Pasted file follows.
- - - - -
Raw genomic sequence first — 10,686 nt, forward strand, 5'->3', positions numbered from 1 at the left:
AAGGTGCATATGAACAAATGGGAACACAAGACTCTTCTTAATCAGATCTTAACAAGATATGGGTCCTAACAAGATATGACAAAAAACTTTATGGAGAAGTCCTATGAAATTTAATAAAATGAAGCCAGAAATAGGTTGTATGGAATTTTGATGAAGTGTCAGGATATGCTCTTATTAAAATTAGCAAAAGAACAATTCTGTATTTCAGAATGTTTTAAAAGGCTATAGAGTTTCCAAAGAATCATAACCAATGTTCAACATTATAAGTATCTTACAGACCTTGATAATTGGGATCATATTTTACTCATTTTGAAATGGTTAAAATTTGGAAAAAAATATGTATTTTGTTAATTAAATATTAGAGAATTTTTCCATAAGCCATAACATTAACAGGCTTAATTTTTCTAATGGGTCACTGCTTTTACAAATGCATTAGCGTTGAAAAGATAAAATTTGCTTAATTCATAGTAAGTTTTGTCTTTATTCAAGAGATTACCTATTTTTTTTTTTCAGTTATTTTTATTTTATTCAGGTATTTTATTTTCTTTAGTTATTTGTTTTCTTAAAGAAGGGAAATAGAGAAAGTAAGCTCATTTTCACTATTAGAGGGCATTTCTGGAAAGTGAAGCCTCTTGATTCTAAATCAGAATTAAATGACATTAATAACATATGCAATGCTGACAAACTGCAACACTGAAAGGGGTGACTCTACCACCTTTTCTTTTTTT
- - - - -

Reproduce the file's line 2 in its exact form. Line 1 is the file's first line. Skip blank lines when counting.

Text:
AAGGTGCATATGAACAAATGGGAACACAAGACTCTTCTTAATCAGATCTTAACAAGATATGGGTCCTAACAAGATATGACAAAAAACTTTATGGAGAAGTCCTATGAAATTTAATAAAATGAAGCCAGAAATAGGTTGTATGGAATTTTGATGAAGTGTCAGGATATGCTCTTATTAAAATTAGCAAAAGAACAATTCTGTATTTCAGAATGTTTTAAAAGGCTATAGAGTTTCCAAAGAATCATAACCAATGTTCAACATTATAAGTATCTTACAGACCTTGATAATTGGGATCATATTTTACTCATTTTGAAATGGTTAAAATTTGGAAAAAAATATGTATTTTGTTAATTAAATATTAGAGAATTTTTCCATAAGCCATAACATTAACAGGCTTAATTTTTCTAATGGGTCACTGCTTTTACAAATGCATTAGCGTTGAAAAGATAAAATTTGCTTAATTCATAGTAAGTTTTGTCTTTATTCAAGAGATTACCTATTTTTTTTTTTCAGTTATTTTTATTTTATTCAGGTATTTTATTTTCTTTAGTTATTTGTTTTCTTAAAGAAGGGAAATAGAGAAAGTAAGCTCATTTTCACTATTAGAGGGCATTTCTGGAAAGTGAAGCCTCTTGATTCTAAATCAGAATTAAATGACATTAATAACATATGCAATGCTGACAAACTGCAACACTGAAAGGGGTGACTCTACCACCTTTTCTTTTTTT